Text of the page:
by Ian Marshall, Editor
Overall, under the guidance of Egypt’s Hisham Ismail, a total of 21 boys and four girls attended accompanied by eight coaches; notably two boys and one girl, alongside two coaches travelled from Nigeria
“The objective of the training camp was to further develop the Hopes players within West Africa; the national associations have identified this as the core focus in their development plan. Also the Ghana Table Tennis Association has established training centres in ten regions in the country, especially for players under 12 years old; they are working with grass root players in order to create a new generation to compete in the future.” Hisham Ismail
Each day two training sessions were held; the first from 9.00 am to 12.00 noon, the second from 2.30 pm to 5.30 pm, matters commencing with a series of matches to evaluate the level of each player.
Standards determined; a detailed itinerary was established with each session following a particular theme. Serve and receive, footwork, balance, tactics and physical fitness were all included in the programme; multi-ball training being a major aspect in order to improve speed and control.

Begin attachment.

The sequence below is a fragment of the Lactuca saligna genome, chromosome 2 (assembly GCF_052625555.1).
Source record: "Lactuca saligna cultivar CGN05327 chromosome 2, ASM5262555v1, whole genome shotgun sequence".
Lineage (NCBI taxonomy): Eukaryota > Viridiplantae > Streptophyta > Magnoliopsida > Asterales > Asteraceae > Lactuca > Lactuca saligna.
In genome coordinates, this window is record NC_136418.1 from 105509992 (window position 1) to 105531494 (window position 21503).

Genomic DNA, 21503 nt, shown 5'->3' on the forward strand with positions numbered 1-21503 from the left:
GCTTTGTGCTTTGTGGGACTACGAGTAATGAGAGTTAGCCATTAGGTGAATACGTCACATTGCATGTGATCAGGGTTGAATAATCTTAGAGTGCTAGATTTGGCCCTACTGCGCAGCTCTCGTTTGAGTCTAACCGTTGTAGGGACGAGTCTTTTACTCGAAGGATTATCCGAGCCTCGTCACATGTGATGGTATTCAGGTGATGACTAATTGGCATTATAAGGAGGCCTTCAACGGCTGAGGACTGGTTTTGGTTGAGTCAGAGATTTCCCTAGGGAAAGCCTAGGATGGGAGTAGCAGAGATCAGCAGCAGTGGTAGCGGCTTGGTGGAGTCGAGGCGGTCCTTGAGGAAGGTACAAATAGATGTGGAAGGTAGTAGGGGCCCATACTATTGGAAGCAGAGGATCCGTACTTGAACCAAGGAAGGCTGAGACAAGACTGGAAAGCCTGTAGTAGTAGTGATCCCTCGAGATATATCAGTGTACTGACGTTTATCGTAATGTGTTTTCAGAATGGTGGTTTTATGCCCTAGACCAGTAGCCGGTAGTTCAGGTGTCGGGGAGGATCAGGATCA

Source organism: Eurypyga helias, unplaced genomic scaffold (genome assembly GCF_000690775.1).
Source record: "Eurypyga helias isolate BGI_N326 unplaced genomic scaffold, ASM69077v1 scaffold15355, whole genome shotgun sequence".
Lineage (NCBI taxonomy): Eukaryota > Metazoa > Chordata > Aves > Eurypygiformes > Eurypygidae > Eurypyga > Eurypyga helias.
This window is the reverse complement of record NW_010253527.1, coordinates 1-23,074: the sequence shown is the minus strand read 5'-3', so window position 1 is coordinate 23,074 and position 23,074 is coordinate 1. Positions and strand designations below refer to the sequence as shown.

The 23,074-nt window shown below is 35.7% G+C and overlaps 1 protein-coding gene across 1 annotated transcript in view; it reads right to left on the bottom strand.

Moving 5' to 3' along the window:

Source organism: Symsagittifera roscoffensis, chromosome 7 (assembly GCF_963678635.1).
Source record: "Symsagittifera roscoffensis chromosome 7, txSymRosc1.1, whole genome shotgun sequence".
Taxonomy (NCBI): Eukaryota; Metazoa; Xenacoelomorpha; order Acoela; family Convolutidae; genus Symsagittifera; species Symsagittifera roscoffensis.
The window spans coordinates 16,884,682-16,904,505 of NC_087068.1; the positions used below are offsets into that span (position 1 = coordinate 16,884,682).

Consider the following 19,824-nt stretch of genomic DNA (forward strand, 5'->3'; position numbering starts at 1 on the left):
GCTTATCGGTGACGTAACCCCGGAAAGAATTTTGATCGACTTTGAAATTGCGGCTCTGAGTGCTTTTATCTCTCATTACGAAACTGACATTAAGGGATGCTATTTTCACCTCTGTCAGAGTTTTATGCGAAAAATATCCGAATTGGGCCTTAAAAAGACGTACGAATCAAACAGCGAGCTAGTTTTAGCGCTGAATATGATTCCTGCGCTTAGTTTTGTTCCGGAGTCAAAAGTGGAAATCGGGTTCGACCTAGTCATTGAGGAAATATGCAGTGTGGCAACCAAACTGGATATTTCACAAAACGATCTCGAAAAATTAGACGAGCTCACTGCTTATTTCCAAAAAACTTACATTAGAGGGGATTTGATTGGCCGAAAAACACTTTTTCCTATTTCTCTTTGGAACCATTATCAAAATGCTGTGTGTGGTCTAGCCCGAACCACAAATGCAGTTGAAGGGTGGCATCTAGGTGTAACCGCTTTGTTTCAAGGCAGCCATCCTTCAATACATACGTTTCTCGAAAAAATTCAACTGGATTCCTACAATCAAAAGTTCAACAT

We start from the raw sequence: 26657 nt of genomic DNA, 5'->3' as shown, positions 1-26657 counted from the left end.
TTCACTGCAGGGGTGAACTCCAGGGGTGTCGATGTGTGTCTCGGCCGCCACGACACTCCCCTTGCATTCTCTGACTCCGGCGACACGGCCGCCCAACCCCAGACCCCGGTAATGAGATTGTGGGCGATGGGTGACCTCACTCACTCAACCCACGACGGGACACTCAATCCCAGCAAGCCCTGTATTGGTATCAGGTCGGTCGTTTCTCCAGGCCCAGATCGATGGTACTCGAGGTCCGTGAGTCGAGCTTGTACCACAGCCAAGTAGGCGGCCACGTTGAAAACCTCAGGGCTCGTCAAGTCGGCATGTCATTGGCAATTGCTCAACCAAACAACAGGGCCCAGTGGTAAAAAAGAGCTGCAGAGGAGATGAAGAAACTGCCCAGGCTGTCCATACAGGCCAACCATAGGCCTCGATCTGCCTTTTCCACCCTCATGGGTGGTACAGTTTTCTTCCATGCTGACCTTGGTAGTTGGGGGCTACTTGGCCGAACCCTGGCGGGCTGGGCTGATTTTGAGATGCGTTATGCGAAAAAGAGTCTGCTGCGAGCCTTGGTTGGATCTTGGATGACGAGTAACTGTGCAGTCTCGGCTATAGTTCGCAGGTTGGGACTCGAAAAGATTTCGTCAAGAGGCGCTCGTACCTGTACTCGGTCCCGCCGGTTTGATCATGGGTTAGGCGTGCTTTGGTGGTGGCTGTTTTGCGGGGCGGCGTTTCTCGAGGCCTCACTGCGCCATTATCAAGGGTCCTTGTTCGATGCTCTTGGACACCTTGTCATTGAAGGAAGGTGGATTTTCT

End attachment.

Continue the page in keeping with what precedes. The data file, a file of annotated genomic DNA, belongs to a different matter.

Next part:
In addition, educational sessions involving coaches were held. The end result was from coaches and players alike, intensive discussions ensued, technique being the major topic.
Throughout the whole programme, Mawuko Afadzinu, President of the Ghana Table Tennis Association, gave full support; he attended many of the training sessions, helping to provide the necessary materials. The outcome was that an outstanding environment was created.
“My thanks to the Ghana Table Tennis Association, especially to Mr. Mawuko Afadzinu and to Owusu Ansah the Head Coach of Ghana Team and to all coaches from Nigeria and from Ghana that made a great effort in everything during the camp. Thanks for all the players for their participation, commitment and for giving all of their efforts during the camp and challenge.” Hisham Ismail
Furthermore, media interest was high from the very start, in addition to the written press, television reported on the whole proceedings.
Meanwhile for the Challenge tournament, four boys from Ghana and three from Nigeria competed; for the girls three from Ghana and one from Nigeria took part.
A high level of competition, Nigeria emerged successful with Okanlawon Usman Ishola and Akeem Sadiat Alimat emerging the respective Boys’ Singles and Girls’ Singles winners.
The target now is to qualify for the 2019 World Hopes Week, the evidence shows the potential to reach such a goal is present.
Challenge Tournament – Final Positions
Boys: 1. Okanlawon Usman Ishola (Nigeria) 2. Gado Ibrahim Nuhu (Ghana) 3. Mustapha Mustapha (Nigeria) 4. Gabriel Mbasu (Ghana).
Girls: Akeem Sadiat Alimat (Nigeria) 2. Emmanuella Yaa Kyere (Ghana) 3. Clara Arhin (Ghana) 4. Freda Sasu (Ghana)